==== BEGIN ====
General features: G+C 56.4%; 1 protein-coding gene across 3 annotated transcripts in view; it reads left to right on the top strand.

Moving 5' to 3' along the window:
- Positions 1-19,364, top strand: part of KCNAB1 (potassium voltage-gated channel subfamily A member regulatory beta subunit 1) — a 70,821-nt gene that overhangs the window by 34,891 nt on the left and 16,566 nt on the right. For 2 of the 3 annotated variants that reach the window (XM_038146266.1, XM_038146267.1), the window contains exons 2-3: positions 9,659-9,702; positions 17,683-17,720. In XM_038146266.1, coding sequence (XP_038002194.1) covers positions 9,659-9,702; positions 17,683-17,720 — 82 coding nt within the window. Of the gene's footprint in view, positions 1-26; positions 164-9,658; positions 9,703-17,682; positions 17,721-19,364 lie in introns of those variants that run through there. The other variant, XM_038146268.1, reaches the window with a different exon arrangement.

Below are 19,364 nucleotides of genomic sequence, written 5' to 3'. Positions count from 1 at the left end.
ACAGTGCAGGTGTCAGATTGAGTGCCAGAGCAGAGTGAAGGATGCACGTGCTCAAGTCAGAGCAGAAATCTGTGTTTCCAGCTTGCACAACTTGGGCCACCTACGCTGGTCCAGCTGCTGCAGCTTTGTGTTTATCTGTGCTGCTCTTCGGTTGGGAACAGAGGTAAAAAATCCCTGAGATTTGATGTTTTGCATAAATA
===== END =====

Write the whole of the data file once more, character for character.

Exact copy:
General features: G+C 56.4%; 1 protein-coding gene across 3 annotated transcripts in view; it reads left to right on the top strand.

Moving 5' to 3' along the window:
- Positions 1-19,364, top strand: part of KCNAB1 (potassium voltage-gated channel subfamily A member regulatory beta subunit 1) — a 70,821-nt gene that overhangs the window by 34,891 nt on the left and 16,566 nt on the right. For 2 of the 3 annotated variants that reach the window (XM_038146266.1, XM_038146267.1), the window contains exons 2-3: positions 9,659-9,702; positions 17,683-17,720. In XM_038146266.1, coding sequence (XP_038002194.1) covers positions 9,659-9,702; positions 17,683-17,720 — 82 coding nt within the window. Of the gene's footprint in view, positions 1-26; positions 164-9,658; positions 9,703-17,682; positions 17,721-19,364 lie in introns of those variants that run through there. The other variant, XM_038146268.1, reaches the window with a different exon arrangement.

Below are 19,364 nucleotides of genomic sequence, written 5' to 3'. Positions count from 1 at the left end.
ACAGTGCAGGTGTCAGATTGAGTGCCAGAGCAGAGTGAAGGATGCACGTGCTCAAGTCAGAGCAGAAATCTGTGTTTCCAGCTTGCACAACTTGGGCCACCTACGCTGGTCCAGCTGCTGCAGCTTTGTGTTTATCTGTGCTGCTCTTCGGTTGGGAACAGAGGTAAAAAATCCCTGAGATTTGATGTTTTGCATAAATA